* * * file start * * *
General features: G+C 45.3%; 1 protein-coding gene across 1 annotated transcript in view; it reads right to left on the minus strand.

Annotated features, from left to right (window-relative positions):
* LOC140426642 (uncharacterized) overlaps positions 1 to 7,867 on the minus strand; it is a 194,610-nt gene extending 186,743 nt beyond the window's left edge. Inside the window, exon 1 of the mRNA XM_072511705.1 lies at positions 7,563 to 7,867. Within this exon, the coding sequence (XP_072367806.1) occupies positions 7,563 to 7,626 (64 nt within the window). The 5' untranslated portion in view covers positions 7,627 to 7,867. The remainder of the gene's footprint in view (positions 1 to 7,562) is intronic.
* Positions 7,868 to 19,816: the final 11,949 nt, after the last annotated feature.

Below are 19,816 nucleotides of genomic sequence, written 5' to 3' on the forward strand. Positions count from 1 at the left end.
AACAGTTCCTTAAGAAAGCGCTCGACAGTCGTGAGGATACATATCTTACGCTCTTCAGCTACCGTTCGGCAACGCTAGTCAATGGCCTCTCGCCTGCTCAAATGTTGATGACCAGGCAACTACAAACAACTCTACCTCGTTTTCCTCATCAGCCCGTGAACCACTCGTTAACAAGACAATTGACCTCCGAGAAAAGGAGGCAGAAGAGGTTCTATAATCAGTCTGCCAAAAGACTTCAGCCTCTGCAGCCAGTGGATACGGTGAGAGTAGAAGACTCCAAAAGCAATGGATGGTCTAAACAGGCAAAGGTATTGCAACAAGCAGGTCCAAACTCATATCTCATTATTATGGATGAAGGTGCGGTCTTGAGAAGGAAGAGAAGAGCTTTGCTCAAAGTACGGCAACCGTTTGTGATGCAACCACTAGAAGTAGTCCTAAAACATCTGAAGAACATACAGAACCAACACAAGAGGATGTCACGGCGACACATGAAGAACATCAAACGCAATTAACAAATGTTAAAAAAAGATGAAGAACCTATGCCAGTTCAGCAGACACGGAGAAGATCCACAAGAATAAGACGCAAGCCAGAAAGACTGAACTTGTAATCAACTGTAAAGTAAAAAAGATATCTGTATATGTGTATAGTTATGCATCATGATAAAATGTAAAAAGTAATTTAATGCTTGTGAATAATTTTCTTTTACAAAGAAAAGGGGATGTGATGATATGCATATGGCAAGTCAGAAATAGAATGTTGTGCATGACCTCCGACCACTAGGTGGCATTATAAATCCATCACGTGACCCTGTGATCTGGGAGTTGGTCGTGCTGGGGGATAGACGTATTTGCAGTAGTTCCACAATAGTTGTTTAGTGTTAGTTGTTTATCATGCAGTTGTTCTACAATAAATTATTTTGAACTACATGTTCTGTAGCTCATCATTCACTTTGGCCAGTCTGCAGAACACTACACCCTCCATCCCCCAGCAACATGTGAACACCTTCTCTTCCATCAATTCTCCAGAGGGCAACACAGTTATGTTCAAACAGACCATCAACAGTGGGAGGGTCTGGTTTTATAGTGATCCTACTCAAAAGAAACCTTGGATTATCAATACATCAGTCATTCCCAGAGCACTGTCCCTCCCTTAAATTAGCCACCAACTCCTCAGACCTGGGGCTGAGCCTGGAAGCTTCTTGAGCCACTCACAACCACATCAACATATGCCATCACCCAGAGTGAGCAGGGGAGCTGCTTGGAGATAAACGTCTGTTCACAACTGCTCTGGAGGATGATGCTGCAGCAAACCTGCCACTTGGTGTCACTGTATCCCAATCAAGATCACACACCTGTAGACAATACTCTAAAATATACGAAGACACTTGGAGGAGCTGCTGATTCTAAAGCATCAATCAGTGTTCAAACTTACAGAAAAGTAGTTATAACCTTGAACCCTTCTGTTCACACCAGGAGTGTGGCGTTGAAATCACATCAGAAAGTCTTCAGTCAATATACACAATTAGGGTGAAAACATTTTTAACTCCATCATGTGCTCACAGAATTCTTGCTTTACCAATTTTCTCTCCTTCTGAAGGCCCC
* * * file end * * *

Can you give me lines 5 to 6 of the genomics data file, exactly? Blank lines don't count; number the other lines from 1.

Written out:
Below are 19,816 nucleotides of genomic sequence, written 5' to 3' on the forward strand. Positions count from 1 at the left end.
AACAGTTCCTTAAGAAAGCGCTCGACAGTCGTGAGGATACATATCTTACGCTCTTCAGCTACCGTTCGGCAACGCTAGTCAATGGCCTCTCGCCTGCTCAAATGTTGATGACCAGGCAACTACAAACAACTCTACCTCGTTTTCCTCATCAGCCCGTGAACCACTCGTTAACAAGACAATTGACCTCCGAGAAAAGGAGGCAGAAGAGGTTCTATAATCAGTCTGCCAAAAGACTTCAGCCTCTGCAGCCAGTGGATACGGTGAGAGTAGAAGACTCCAAAAGCAATGGATGGTCTAAACAGGCAAAGGTATTGCAACAAGCAGGTCCAAACTCATATCTCATTATTATGGATGAAGGTGCGGTCTTGAGAAGGAAGAGAAGAGCTTTGCTCAAAGTACGGCAACCGTTTGTGATGCAACCACTAGAAGTAGTCCTAAAACATCTGAAGAACATACAGAACCAACACAAGAGGATGTCACGGCGACACATGAAGAACATCAAACGCAATTAACAAATGTTAAAAAAAGATGAAGAACCTATGCCAGTTCAGCAGACACGGAGAAGATCCACAAGAATAAGACGCAAGCCAGAAAGACTGAACTTGTAATCAACTGTAAAGTAAAAAAGATATCTGTATATGTGTATAGTTATGCATCATGATAAAATGTAAAAAGTAATTTAATGCTTGTGAATAATTTTCTTTTACAAAGAAAAGGGGATGTGATGATATGCATATGGCAAGTCAGAAATAGAATGTTGTGCATGACCTCCGACCACTAGGTGGCATTATAAATCCATCACGTGACCCTGTGATCTGGGAGTTGGTCGTGCTGGGGGATAGACGTATTTGCAGTAGTTCCACAATAGTTGTTTAGTGTTAGTTGTTTATCATGCAGTTGTTCTACAATAAATTATTTTGAACTACATGTTCTGTAGCTCATCATTCACTTTGGCCAGTCTGCAGAACACTACACCCTCCATCCCCCAGCAACATGTGAACACCTTCTCTTCCATCAATTCTCCAGAGGGCAACACAGTTATGTTCAAACAGACCATCAACAGTGGGAGGGTCTGGTTTTATAGTGATCCTACTCAAAAGAAACCTTGGATTATCAATACATCAGTCATTCCCAGAGCACTGTCCCTCCCTTAAATTAGCCACCAACTCCTCAGACCTGGGGCTGAGCCTGGAAGCTTCTTGAGCCACTCACAACCACATCAACATATGCCATCACCCAGAGTGAGCAGGGGAGCTGCTTGGAGATAAACGTCTGTTCACAACTGCTCTGGAGGATGATGCTGCAGCAAACCTGCCACTTGGTGTCACTGTATCCCAATCAAGATCACACACCTGTAGACAATACTCTAAAATATACGAAGACACTTGGAGGAGCTGCTGATTCTAAAGCATCAATCAGTGTTCAAACTTACAGAAAAGTAGTTATAACCTTGAACCCTTCTGTTCACACCAGGAGTGTGGCGTTGAAATCACATCAGAAAGTCTTCAGTCAATATACACAATTAGGGTGAAAACATTTTTAACTCCATCATGTGCTCACAGAATTCTTGCTTTACCAATTTTCTCTCCTTCTGAAGGCCCC